One thing I have learned about retirement it is rarely what you expect. No matter how diligent your efforts to prepare for your second act there’s no way to account for all the possible outcomes. It’s scary not knowing what to expect. If you are a person who only feels comfortable while in control even more so. I guess a positive side to the situation may be it is hard to be bored with such an unpredictable future.
No matter what uncertainty I remain a proponent of the joys of retired life. There is nothing better than getting up each day knowing what you choose to do is up to you. The pace at which you partake is yours to set. Deadlines are dead! Flexibility is the new go word – do what you want when you want for as long as you want. There is time for a nap. There is time to dig into those interests you may not have even known you had. You can get better at things that matter to you. Each New Year can truly be a new year.
Are you ready to make the most of your retirement?
Are you able to find meaning outside of your job?
After decades playing a particular role within a defined career some find it difficult to separate the working-you from the retired-you. They come to identify who they are with what they do on the job. Successes in life are defined by work achievements. One’s status is based upon where they reside in the corporate hierarchy. It can be confusing to start over with an undefined and alien role to fulfill.
Those most successful at the retired game learn to move on. Rather than dwell on who you were they try looking toward who you can be. Big offices and fancy titles don’t matter to retired folk. Rather, what you are passionate about takes center stage. Shared interests kindle relationships. Spending time with people you enjoy and want to be with is your prerogative.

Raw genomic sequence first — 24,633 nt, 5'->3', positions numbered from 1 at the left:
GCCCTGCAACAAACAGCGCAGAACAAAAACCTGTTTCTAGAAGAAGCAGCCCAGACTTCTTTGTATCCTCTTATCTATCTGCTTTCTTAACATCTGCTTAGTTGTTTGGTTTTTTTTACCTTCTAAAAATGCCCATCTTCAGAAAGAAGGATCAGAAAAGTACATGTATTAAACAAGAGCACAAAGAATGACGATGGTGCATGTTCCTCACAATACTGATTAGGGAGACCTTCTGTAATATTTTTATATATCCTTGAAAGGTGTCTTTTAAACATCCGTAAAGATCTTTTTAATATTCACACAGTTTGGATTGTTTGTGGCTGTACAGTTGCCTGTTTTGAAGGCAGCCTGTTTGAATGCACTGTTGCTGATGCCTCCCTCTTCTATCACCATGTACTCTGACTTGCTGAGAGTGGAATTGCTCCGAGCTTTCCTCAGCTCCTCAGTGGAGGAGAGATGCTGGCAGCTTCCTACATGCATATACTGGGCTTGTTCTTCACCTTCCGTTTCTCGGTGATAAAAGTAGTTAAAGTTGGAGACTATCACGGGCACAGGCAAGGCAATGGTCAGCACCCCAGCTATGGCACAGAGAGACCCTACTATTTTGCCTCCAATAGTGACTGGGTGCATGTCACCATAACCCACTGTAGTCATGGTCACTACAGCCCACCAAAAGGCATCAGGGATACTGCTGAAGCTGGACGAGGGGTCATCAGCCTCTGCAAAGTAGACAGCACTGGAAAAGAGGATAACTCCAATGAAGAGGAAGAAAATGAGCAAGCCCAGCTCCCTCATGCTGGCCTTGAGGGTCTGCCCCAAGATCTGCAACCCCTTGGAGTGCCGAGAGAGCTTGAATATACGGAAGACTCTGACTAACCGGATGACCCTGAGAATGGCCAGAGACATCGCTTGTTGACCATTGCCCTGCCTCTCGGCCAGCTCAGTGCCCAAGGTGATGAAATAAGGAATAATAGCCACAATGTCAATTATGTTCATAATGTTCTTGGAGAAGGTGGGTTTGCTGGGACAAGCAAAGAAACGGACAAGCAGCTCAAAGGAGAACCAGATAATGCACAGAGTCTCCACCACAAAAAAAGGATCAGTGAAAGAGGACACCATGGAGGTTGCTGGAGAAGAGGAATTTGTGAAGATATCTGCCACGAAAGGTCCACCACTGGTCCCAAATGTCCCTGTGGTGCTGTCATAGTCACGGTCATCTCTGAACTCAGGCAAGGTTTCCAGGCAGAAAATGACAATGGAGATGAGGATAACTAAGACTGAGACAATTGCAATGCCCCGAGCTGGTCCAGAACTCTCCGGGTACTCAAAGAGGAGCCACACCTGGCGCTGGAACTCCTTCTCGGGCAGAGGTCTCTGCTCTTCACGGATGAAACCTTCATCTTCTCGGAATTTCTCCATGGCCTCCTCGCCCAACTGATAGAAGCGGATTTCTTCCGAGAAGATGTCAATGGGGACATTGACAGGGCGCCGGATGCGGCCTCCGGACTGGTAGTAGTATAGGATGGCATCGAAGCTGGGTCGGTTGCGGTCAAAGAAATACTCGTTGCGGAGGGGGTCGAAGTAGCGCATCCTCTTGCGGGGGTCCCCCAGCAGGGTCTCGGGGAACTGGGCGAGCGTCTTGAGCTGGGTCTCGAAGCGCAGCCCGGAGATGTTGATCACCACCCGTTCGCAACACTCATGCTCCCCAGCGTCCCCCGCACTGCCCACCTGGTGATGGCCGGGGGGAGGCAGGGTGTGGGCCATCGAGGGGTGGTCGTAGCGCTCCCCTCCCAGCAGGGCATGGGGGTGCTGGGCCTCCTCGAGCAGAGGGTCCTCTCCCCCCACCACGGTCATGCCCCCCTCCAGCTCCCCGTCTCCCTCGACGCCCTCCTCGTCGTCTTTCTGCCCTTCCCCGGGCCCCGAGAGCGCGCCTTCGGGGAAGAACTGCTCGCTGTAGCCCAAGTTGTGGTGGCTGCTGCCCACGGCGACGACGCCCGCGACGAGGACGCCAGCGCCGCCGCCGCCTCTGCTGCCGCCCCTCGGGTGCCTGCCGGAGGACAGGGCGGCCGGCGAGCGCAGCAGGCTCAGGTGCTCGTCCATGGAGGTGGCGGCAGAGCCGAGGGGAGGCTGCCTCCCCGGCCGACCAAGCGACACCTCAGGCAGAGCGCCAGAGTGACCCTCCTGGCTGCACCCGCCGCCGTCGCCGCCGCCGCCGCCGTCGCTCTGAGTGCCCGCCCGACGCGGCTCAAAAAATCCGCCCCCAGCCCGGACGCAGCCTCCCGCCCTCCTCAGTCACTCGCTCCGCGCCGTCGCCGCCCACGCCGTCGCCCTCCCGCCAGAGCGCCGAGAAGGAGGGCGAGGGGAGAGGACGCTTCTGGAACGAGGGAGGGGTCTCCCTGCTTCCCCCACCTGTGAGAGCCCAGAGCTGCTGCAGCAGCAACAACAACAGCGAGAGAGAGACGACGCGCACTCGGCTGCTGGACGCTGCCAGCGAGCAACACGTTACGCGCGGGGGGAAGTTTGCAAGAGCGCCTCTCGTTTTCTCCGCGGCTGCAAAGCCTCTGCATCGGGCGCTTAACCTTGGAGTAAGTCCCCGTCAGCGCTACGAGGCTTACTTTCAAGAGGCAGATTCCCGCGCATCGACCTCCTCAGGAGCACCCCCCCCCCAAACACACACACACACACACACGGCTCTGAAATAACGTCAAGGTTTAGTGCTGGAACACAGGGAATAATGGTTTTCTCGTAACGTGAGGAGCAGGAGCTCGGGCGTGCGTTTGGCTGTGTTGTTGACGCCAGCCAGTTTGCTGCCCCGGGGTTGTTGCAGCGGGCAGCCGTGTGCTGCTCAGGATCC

For me a happy retiree is one blessed with many healthy years free from restrictions imposed by a job, free to explore new activities and adventures while growing into an independent individual defined by who he is rather than what he does.
Are you sufficiently creative to fill your hours with activities you enjoy?
No one wants to be bored in retirement. Keep busy, take advantage of your free time and make the most of your second act! Not a bad mantra but not necessarily easy to realize. I think creativity is a big part. It helps if you are willing to try new things, to step outside of restrictive comfort zones and to explore. Allow yourself to make mistakes. Don’t be worried about what others say – you are doing this for you. Follow your curiosity.
Do you need others around you to be happy?
I am someone who can usually entertain himself handily without the assistance of others. My wife is much more social and enjoys interacting more frequently with neighbors and friends. Knowing which way you lean can help better direct you toward what is most satisfying to you personally. It is healthy to interact with others, to feel part of a community and share the moments – good as well as bad. Independence is good but you can’t always do it on your own. Being part of a group allows you to share common interests while supporting one another in the many adventures and challenges retirement promises.
Are you okay doing nothing?
Most recently retired people I talk with describe feeling challenged adapting to a “less productive” post-career life. Wasting time is a big no-no conditioned into their psyche from the early days. How do they slow down without feeling guilty? It can take time to accept it is okay to do nothing. As a matter of fact it can even feel good!
The beauty of retirement is you have the power to create a balance between activity and down time. Whatever works for you is right for you. It’s fine to be productive but equally okay to chill. Finding that balance just right for you will go a long way toward shaping a first-rate retirement.
Retirement is great. What is perfect for me may not work for you and visa versa. That’s why the freedom each of us enjoys to create our own personal perfect retirement is so amazing. We do not have to follow any rigid plan. We can adapt and make changes along the way. We can tweak it until we get it just right. And once we do retirement living is hard to beat. With a little luck and reasonable effort retirement can most definitely be your cup of tea.